14 Oct 2014

Two principal recipients of malaria grants in Nigeria have been implicated in fraud and financial irregularities, following an investigation by the Office of the Inspector General (OIG), and have committed to returning some $350,000 to the Fund.

Multiple irregularities were uncovered in a 2010 audit of Nigerian principal and sub-recipients of Global Fund malaria grants; this investigation, the results of which were published in early october, was a follow-up to that audit to delve more deeply into the financial mismanagement. The investigation was one of the legacy cases opened prior to 2012 and is part of the backlog the OIG aims to clear prior to the anticipated January 2015 departure of Martin O'Malley, the current inspector general.

The Society For Family Health (SFH) and the National Malaria Control Program (NMCP) were found to have committed violations in four key areas, according to the audit.

SFH was implicated in a self-procurement scheme that accrued a profit of more than $300,000 after it marked up a shipment of long-lasting insecticide-treated nets (LLIN). Those funds have since been refunded to the Global Fund.

Self-procurement is a fairly standard practice; it entails charging against a Global Fund grant the price of an asset that was already purchased and held as inventory. Where SFH erred, however, was in raising the price by some $0.71 per LLIN, rather than charging the Fund at the original purchase price for the more than 426,000 nets in the inventory.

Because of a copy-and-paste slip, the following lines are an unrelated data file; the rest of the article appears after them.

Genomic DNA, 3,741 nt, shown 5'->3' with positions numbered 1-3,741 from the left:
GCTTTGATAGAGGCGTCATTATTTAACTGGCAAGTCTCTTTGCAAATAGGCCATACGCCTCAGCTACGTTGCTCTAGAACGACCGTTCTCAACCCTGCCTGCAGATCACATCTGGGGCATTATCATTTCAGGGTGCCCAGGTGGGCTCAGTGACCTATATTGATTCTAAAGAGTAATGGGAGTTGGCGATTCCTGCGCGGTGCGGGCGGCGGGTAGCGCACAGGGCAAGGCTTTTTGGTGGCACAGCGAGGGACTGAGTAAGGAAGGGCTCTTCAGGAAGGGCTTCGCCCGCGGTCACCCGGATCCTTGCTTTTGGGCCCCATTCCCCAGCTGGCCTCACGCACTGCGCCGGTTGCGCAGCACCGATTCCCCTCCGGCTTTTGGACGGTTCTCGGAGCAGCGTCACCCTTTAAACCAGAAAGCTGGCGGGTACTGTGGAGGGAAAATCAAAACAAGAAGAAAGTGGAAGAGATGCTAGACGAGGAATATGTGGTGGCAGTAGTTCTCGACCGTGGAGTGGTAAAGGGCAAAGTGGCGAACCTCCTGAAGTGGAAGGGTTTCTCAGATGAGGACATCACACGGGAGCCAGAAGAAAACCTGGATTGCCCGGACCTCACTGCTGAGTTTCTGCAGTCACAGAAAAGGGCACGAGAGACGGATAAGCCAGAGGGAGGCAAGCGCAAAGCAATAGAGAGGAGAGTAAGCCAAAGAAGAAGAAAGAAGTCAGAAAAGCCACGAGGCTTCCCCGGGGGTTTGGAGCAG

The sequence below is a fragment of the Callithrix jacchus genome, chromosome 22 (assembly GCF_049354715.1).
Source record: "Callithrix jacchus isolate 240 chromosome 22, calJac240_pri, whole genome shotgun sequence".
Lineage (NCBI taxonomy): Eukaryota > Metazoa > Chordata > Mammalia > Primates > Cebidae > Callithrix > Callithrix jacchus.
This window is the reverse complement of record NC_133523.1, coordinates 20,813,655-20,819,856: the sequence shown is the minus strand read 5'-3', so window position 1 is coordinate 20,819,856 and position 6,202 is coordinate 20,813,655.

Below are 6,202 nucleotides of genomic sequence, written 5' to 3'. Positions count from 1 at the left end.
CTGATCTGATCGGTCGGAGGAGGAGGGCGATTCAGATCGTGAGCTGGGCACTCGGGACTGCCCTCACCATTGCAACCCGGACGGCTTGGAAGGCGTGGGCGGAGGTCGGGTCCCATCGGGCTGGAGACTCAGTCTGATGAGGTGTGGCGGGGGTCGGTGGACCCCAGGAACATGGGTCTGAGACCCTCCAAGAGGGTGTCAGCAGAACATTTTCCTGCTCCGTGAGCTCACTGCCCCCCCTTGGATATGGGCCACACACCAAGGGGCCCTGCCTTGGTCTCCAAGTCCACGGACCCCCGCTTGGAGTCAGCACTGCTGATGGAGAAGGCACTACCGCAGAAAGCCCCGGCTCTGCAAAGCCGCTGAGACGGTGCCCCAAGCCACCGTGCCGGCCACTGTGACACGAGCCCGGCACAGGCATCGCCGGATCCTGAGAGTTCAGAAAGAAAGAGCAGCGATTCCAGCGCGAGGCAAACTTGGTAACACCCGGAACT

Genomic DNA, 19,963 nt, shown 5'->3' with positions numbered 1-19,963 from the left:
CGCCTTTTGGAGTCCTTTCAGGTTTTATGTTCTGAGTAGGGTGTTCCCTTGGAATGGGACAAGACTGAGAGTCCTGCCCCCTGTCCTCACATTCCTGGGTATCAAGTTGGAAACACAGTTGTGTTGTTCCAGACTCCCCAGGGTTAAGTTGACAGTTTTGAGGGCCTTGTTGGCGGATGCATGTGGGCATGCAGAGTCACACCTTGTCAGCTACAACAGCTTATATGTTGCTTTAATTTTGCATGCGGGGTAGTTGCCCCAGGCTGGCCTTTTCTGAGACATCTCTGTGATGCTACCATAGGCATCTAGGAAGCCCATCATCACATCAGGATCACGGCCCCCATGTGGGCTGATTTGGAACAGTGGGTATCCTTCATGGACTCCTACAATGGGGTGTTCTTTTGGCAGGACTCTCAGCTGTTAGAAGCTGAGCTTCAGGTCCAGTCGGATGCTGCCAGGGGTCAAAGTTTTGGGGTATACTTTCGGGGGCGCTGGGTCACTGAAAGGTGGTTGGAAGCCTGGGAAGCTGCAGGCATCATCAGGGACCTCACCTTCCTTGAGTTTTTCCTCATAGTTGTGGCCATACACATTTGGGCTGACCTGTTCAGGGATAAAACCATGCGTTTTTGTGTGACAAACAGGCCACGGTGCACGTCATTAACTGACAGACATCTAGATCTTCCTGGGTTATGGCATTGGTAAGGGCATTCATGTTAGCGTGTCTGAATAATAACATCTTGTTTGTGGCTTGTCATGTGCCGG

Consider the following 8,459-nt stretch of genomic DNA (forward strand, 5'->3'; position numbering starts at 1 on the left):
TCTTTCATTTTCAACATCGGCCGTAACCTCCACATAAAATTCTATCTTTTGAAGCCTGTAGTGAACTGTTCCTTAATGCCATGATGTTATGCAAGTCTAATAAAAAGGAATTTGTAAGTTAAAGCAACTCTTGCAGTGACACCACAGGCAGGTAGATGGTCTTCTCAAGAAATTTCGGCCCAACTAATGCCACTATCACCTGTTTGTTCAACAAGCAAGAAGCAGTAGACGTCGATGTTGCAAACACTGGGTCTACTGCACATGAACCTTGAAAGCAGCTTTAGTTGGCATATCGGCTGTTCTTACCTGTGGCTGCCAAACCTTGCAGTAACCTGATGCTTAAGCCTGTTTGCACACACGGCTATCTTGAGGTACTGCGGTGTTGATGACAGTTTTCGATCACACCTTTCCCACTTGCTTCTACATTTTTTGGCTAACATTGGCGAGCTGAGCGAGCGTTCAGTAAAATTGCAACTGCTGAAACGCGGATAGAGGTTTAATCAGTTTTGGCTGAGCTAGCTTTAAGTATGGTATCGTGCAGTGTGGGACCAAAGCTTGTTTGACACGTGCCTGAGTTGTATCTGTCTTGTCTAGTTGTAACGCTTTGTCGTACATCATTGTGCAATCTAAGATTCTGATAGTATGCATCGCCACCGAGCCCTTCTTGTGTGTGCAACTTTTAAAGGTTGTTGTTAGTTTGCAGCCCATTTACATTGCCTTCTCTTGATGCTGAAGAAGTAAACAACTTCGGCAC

To improve transparency going forward, the local fund agent will be expected to certify that any products that were self-procured were purchased and charged at the same price. Additionally, future purchases of LLINs in Nigeria will be done through the Fund's own pooled procurement mechanism, in an effort to reduce any risk of additional charges or costs.

Enrollment in the pooled procurement mechanism has become standard procedure for most countries that have been found to have procurement irregularities through OIG or other investigations.

The NMCP, meanwhile, submitted claims for a number of fictitious airline tickets and was found to have improperly procured six vehicles and information technology equipment. Those funds, amounting to roughly $50,000, are to be reimbursed shortly, according to the OIG.

NMCP employees will now be required to submit boarding passes along with expense claims in order to be reimbursed for flights.

Nigeria is one of the largest recipients of Global Fund support under the new funding model (NFM).  In March 2014, the country was allocated some $499.5 million for malaria activities, for the period 2014-2017.

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